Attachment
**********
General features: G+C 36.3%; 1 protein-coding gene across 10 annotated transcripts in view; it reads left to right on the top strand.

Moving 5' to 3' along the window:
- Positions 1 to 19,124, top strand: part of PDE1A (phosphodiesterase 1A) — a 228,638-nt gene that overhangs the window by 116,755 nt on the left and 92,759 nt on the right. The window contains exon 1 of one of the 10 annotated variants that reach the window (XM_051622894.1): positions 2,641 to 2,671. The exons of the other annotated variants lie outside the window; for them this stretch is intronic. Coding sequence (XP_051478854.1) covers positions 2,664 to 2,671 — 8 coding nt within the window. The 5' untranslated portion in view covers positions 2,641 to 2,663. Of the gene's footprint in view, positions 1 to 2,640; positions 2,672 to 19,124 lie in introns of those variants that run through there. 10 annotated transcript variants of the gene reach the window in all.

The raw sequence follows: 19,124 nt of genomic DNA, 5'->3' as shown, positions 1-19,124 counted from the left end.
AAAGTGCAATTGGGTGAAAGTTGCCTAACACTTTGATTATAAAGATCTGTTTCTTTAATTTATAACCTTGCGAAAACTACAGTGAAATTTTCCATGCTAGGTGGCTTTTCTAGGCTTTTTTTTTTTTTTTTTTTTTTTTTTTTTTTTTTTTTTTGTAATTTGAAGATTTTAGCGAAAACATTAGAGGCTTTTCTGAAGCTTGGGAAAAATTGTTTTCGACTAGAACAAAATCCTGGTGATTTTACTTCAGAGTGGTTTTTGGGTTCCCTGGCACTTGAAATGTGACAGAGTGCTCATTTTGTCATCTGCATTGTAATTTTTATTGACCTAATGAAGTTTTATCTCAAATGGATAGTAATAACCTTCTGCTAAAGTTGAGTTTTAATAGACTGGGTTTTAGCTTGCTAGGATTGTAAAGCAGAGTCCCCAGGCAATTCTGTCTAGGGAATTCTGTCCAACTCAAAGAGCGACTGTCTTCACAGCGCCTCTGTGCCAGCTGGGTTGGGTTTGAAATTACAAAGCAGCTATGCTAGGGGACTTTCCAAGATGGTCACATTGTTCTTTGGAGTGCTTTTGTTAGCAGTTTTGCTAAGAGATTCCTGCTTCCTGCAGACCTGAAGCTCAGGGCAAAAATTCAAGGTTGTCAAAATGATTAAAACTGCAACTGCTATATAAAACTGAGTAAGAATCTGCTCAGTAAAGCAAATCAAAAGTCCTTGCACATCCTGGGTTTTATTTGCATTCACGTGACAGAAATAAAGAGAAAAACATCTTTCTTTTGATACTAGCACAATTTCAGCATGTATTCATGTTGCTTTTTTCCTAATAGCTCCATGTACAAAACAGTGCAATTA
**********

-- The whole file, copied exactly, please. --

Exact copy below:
General features: G+C 36.3%; 1 protein-coding gene across 10 annotated transcripts in view; it reads left to right on the top strand.

Moving 5' to 3' along the window:
- Positions 1 to 19,124, top strand: part of PDE1A (phosphodiesterase 1A) — a 228,638-nt gene that overhangs the window by 116,755 nt on the left and 92,759 nt on the right. The window contains exon 1 of one of the 10 annotated variants that reach the window (XM_051622894.1): positions 2,641 to 2,671. The exons of the other annotated variants lie outside the window; for them this stretch is intronic. Coding sequence (XP_051478854.1) covers positions 2,664 to 2,671 — 8 coding nt within the window. The 5' untranslated portion in view covers positions 2,641 to 2,663. Of the gene's footprint in view, positions 1 to 2,640; positions 2,672 to 19,124 lie in introns of those variants that run through there. 10 annotated transcript variants of the gene reach the window in all.

The raw sequence follows: 19,124 nt of genomic DNA, 5'->3' as shown, positions 1-19,124 counted from the left end.
AAAGTGCAATTGGGTGAAAGTTGCCTAACACTTTGATTATAAAGATCTGTTTCTTTAATTTATAACCTTGCGAAAACTACAGTGAAATTTTCCATGCTAGGTGGCTTTTCTAGGCTTTTTTTTTTTTTTTTTTTTTTTTTTTTTTTTTTTTTTTGTAATTTGAAGATTTTAGCGAAAACATTAGAGGCTTTTCTGAAGCTTGGGAAAAATTGTTTTCGACTAGAACAAAATCCTGGTGATTTTACTTCAGAGTGGTTTTTGGGTTCCCTGGCACTTGAAATGTGACAGAGTGCTCATTTTGTCATCTGCATTGTAATTTTTATTGACCTAATGAAGTTTTATCTCAAATGGATAGTAATAACCTTCTGCTAAAGTTGAGTTTTAATAGACTGGGTTTTAGCTTGCTAGGATTGTAAAGCAGAGTCCCCAGGCAATTCTGTCTAGGGAATTCTGTCCAACTCAAAGAGCGACTGTCTTCACAGCGCCTCTGTGCCAGCTGGGTTGGGTTTGAAATTACAAAGCAGCTATGCTAGGGGACTTTCCAAGATGGTCACATTGTTCTTTGGAGTGCTTTTGTTAGCAGTTTTGCTAAGAGATTCCTGCTTCCTGCAGACCTGAAGCTCAGGGCAAAAATTCAAGGTTGTCAAAATGATTAAAACTGCAACTGCTATATAAAACTGAGTAAGAATCTGCTCAGTAAAGCAAATCAAAAGTCCTTGCACATCCTGGGTTTTATTTGCATTCACGTGACAGAAATAAAGAGAAAAACATCTTTCTTTTGATACTAGCACAATTTCAGCATGTATTCATGTTGCTTTTTTCCTAATAGCTCCATGTACAAAACAGTGCAATTA